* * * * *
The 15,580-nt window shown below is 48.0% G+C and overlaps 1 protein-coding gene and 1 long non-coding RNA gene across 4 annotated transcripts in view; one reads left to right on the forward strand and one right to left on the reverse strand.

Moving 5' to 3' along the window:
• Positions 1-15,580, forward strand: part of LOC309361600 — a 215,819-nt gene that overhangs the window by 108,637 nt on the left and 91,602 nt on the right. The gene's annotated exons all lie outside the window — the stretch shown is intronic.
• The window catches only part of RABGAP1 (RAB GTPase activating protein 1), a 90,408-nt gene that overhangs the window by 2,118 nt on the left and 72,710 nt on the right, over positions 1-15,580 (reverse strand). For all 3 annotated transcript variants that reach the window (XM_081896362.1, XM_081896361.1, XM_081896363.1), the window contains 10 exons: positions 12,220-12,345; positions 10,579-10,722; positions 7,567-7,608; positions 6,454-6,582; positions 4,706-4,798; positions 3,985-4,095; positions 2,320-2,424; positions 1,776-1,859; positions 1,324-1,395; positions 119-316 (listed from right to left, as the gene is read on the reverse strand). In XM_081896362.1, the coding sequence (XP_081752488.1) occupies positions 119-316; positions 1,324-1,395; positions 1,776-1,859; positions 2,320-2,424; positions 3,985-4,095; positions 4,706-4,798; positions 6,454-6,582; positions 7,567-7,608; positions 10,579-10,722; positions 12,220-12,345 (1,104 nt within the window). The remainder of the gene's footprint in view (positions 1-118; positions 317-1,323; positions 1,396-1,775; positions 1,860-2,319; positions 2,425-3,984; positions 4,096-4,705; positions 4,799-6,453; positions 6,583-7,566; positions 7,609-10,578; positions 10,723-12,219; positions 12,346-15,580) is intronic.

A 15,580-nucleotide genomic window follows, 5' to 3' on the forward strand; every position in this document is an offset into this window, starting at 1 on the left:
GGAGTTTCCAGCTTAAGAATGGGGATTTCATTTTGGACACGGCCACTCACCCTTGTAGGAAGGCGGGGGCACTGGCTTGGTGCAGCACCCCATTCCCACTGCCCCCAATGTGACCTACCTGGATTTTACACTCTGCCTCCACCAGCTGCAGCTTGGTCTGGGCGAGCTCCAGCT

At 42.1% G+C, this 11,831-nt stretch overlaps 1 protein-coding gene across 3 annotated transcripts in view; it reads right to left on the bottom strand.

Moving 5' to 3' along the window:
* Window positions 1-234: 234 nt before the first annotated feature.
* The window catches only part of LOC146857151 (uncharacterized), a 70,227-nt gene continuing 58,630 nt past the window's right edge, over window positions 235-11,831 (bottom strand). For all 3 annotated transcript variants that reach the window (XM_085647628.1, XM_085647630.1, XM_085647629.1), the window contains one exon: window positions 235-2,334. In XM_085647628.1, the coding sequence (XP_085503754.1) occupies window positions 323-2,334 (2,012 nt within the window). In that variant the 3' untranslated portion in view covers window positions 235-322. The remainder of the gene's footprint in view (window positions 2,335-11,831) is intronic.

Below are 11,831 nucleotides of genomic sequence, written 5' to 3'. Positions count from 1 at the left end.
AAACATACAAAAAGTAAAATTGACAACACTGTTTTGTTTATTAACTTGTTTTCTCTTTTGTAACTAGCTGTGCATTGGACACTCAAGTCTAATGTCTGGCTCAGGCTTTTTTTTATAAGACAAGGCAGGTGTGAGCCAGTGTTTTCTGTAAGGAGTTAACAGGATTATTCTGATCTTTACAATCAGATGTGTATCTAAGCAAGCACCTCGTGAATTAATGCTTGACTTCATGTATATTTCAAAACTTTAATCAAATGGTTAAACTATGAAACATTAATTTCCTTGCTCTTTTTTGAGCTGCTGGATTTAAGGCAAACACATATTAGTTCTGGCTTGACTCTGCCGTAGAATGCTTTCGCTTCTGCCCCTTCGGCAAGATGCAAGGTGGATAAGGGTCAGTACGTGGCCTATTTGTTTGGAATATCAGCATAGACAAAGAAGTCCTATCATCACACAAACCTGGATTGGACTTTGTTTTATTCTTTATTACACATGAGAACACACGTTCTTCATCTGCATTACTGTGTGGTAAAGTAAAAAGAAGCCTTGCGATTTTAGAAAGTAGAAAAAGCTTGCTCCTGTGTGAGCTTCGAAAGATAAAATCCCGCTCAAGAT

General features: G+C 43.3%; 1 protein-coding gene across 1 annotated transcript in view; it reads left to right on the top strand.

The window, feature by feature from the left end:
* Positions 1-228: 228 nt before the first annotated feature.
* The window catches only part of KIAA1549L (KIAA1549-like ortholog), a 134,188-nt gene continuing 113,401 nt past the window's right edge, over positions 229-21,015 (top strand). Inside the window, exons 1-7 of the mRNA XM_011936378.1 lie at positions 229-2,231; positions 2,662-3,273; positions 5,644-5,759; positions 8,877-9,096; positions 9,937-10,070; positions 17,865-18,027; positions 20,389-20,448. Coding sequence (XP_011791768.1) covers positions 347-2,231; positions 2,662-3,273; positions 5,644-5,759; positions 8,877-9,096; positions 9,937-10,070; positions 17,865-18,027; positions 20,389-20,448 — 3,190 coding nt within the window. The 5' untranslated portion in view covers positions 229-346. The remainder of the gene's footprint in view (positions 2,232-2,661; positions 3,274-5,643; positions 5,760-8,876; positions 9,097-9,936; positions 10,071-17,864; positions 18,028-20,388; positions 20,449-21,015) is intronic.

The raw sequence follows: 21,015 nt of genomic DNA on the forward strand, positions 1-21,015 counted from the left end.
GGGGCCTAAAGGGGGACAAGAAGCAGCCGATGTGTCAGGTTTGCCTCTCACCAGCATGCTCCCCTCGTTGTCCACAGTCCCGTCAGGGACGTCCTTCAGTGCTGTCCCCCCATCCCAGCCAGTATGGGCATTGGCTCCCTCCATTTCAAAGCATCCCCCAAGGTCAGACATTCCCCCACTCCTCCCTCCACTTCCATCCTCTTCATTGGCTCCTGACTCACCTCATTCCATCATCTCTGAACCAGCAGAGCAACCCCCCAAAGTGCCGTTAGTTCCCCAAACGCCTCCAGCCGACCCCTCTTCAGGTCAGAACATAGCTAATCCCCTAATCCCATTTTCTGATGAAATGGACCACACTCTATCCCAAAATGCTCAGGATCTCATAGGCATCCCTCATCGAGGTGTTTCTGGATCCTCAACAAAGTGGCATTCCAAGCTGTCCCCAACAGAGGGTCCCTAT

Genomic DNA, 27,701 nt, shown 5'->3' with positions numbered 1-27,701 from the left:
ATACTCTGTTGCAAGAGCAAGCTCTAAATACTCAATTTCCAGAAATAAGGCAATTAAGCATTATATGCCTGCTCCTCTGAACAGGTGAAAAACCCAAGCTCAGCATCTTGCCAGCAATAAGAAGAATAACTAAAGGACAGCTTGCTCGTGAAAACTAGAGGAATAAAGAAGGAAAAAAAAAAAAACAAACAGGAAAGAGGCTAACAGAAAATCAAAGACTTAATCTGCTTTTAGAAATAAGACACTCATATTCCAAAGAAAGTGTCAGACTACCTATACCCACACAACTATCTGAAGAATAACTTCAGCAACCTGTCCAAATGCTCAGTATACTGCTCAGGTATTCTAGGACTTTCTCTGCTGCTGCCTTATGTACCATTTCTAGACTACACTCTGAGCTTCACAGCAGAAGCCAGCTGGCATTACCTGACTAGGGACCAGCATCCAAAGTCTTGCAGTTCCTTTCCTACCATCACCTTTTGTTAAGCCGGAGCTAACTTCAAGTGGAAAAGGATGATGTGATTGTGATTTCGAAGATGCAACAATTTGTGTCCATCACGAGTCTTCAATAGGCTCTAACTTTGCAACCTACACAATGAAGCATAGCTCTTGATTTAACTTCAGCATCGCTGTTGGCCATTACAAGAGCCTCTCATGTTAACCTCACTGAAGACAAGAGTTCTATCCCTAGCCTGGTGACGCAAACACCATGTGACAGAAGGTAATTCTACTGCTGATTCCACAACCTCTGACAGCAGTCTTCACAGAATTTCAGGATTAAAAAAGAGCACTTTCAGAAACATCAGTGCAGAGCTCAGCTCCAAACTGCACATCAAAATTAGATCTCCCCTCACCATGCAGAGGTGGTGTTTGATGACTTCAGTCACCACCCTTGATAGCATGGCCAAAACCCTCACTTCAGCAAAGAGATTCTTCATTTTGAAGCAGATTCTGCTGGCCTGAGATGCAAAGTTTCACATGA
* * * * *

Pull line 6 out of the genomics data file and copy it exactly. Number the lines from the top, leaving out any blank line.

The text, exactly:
GGAGTTTCCAGCTTAAGAATGGGGATTTCATTTTGGACACGGCCACTCACCCTTGTAGGAAGGCGGGGGCACTGGCTTGGTGCAGCACCCCATTCCCACTGCCCCCAATGTGACCTACCTGGATTTTACACTCTGCCTCCACCAGCTGCAGCTTGGTCTGGGCGAGCTCCAGCT